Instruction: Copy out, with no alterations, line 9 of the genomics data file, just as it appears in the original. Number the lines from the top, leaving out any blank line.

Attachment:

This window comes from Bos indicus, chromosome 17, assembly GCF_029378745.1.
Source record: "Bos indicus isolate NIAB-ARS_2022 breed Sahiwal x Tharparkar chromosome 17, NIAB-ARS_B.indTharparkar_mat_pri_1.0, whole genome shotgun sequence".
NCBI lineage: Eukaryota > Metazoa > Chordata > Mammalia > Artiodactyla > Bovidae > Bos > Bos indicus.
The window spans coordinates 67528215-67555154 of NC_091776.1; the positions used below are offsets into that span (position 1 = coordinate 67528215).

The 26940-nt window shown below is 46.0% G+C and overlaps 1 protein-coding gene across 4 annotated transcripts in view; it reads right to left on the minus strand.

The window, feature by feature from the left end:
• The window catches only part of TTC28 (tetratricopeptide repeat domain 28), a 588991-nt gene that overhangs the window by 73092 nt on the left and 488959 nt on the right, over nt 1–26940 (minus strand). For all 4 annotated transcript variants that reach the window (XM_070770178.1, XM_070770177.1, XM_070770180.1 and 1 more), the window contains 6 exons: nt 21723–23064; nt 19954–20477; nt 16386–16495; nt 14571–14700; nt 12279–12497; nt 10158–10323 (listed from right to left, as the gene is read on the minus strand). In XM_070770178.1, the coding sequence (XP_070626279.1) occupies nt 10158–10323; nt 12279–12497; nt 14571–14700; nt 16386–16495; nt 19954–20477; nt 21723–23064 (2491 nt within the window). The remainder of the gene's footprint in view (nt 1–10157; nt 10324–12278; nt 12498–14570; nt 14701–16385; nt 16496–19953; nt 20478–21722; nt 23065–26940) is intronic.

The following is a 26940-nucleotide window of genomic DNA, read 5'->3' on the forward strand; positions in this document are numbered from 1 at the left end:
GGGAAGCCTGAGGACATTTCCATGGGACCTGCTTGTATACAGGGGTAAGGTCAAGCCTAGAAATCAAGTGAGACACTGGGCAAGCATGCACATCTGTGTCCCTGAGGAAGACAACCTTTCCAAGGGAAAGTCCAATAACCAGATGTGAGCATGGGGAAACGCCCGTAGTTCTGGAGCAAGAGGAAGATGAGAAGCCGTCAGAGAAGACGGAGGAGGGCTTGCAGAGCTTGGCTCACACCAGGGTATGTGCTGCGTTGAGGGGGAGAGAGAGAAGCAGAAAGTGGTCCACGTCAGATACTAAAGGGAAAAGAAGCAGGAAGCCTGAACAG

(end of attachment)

GGGAAGCCTGAGGACATTTCCATGGGACCTGCTTGTATACAGGGGTAAGGTCAAGCCTAGAAATCAAGTGAGACACTGGGCAAGCATGCACATCTGTGTCCCTGAGGAAGACAACCTTTCCAAGGGAAAGTCCAATAACCAGATGTGAGCATGGGGAAACGCCCGTAGTTCTGGAGCAAGAGGAAGATGAGAAGCCGTCAGAGAAGACGGAGGAGGGCTTGCAGAGCTTGGCTCACACCAGGGTATGTGCTGCGTTGAGGGGGAGAGAGAGAAGCAGAAAGTGGTCCACGTCAGATACTAAAGGGAAAAGAAGCAGGAAGCCTGAACAG